Posted by on Mar. 05, 2013 at 12:14:49 PM


Thanks!  I’d love to experiment planting it outside but sadly our chill hours are much, much more than 100.  1000 actually.  I’ll try it in a container ... once I can figure out where to keep it in the winter!

Posted by MariBeth on Mar. 07, 2013 at 3:08:47 PM

Brrr! Indoors it is grin

Posted by on Mar. 08, 2013 at 2:18:19 PM


I live in Minnesota, if i brought it in during the cold months would it thrive? Also, can you start it out in a smaller container and transplant to bigger ones as it grows?

Posted by Lisa on Apr. 28, 2013 at 8:24:35 PM

Lisa, Pomegranates do well both indoors and out as long as they are provided with a sunny location.

Usually anything under a 5 gallon pot will stunt the growth.  It will try to keep growing and it is likely to get root bound in a container.  You can certainly change pot sizes over time, but realize that each transplanting creates stress where leaves and/or fruit may drop.  Giving it our Organic Liquid Kelp or Thrive B-1 during these stress periods will help.

Posted by on May. 03, 2013 at 12:01:50 PM


I bought a small pomegranet plant and planted it in a 9 inch pot on my roof terrace.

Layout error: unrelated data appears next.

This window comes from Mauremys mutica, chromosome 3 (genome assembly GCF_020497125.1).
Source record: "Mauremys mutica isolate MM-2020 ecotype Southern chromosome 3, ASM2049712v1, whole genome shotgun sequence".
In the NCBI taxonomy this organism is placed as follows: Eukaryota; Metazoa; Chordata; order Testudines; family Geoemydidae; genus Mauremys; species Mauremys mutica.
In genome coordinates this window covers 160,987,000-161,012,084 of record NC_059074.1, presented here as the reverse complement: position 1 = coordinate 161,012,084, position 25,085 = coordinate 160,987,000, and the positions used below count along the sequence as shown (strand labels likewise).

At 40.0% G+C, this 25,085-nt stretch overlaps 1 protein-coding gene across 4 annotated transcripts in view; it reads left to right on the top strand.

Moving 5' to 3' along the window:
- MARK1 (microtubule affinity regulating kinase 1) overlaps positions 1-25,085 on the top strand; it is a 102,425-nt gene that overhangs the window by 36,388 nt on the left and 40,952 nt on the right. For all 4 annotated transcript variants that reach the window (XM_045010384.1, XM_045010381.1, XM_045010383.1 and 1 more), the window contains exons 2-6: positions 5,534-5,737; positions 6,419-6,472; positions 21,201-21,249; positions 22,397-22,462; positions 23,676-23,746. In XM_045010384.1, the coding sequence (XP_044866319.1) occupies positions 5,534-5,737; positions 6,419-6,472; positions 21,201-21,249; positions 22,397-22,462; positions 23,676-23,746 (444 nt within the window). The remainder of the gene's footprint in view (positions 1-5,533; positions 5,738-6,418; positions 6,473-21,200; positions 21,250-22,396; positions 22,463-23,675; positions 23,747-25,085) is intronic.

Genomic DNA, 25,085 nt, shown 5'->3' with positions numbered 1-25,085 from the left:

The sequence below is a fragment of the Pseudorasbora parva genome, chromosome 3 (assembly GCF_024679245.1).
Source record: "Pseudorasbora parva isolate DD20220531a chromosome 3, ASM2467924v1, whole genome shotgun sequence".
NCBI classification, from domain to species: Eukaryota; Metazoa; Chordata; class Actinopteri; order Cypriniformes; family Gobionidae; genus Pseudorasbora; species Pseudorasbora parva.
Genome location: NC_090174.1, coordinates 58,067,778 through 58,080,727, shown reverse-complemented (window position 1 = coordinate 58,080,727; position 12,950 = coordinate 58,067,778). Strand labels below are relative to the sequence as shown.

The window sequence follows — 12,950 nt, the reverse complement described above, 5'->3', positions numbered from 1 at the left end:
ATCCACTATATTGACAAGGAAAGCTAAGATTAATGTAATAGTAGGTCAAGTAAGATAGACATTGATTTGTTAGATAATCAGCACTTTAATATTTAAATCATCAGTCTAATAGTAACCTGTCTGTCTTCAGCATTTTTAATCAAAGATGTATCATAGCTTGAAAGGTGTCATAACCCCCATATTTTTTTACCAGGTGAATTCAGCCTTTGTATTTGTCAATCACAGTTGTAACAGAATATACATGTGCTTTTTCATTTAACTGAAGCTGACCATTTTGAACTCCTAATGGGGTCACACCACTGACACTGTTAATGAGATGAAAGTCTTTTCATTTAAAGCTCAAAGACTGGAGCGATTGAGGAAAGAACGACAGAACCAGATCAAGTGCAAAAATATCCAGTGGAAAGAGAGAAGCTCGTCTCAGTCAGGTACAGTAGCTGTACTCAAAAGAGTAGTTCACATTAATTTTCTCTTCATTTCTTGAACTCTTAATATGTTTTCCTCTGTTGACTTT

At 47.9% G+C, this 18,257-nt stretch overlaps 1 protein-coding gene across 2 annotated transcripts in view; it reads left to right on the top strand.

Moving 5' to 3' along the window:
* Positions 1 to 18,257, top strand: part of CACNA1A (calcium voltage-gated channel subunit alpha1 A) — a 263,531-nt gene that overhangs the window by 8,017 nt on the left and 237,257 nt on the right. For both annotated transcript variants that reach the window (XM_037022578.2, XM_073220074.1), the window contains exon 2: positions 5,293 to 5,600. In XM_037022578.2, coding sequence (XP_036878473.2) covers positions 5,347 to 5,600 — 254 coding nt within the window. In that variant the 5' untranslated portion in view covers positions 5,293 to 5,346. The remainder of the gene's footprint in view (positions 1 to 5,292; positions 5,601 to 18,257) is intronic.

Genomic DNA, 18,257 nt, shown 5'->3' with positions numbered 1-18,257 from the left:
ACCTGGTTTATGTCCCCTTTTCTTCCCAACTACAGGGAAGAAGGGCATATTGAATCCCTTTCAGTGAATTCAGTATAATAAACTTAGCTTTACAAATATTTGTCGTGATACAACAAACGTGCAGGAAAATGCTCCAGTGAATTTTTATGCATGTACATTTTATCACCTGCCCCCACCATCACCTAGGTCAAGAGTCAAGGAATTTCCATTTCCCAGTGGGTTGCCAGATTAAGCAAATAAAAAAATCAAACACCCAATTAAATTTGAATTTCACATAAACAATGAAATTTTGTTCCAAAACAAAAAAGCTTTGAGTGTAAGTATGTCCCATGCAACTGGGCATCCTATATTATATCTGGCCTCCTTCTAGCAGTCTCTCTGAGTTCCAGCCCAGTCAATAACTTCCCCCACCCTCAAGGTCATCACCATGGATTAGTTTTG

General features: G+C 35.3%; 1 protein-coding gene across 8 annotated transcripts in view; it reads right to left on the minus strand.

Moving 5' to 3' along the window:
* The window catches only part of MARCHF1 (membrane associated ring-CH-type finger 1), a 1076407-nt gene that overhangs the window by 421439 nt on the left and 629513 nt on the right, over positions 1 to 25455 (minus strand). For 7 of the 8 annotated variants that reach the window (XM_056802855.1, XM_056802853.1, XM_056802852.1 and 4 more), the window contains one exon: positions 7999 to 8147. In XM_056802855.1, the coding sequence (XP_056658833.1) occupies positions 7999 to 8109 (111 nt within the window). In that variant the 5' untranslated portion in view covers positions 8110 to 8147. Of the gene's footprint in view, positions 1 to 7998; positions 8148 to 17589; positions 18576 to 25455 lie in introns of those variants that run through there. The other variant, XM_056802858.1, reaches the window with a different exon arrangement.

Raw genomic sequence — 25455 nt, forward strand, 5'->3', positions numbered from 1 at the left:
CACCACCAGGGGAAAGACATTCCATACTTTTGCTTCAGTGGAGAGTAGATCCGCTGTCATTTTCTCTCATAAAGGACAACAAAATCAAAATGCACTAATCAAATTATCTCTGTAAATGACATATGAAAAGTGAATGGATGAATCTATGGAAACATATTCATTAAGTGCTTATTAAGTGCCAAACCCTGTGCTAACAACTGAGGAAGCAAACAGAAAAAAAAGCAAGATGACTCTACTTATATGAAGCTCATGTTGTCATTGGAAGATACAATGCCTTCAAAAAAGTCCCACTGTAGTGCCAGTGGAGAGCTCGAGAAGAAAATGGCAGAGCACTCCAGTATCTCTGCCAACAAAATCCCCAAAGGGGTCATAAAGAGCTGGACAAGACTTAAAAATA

I will wait for the roots to fill the pot before repotting again, but how large should the final pot be?
I live in southern Spain, will the climate here be too warm for good fruit (my lemon tree doesn’t do too well in the summer here) or are pomegranets more heat tolerant?

Posted by Miss Cellany on Jun. 25, 2013 at 6:03:02 AM

Miss Cellany (nice name!), Pomegranate are mediterranean plants so when you think of treating your plant keep this in mind. You can always add shade or, having it in a pot, you can move it to a placement where full sun is eliminated.

A nine inch pot is rather small and should fill quickly. You can go as small as a 5 gallon pot to start (if you want to repot and replenish soil in a few years) or to a more suitable 10 gallon or larger pot. Remember that container plants sometimes need their soil replaced and by using pots that slope toward the base and do not curve inward near the top, it is easier to make that transfer.

Posted by on Jun. 26, 2013 at 12:05:14 PM


chris from long island

i grew a pom from seed during last winter-i kept in a 3 gal pot and it enjoyed the south east exposure of summer til mid october. the leaves on my pom changed during the october shift. i had left it out til nights were 45 ish, i brought it in and the leaves turned yellow and fell off .is this natural that at seasons end they lose leaves and hybernate? its hedge style and branches appear to still be green and not dead or brittle stems.
will this resprout at a later time if kept moist and with sun?

Posted by on Nov. 17, 2013 at 12:11:14 PM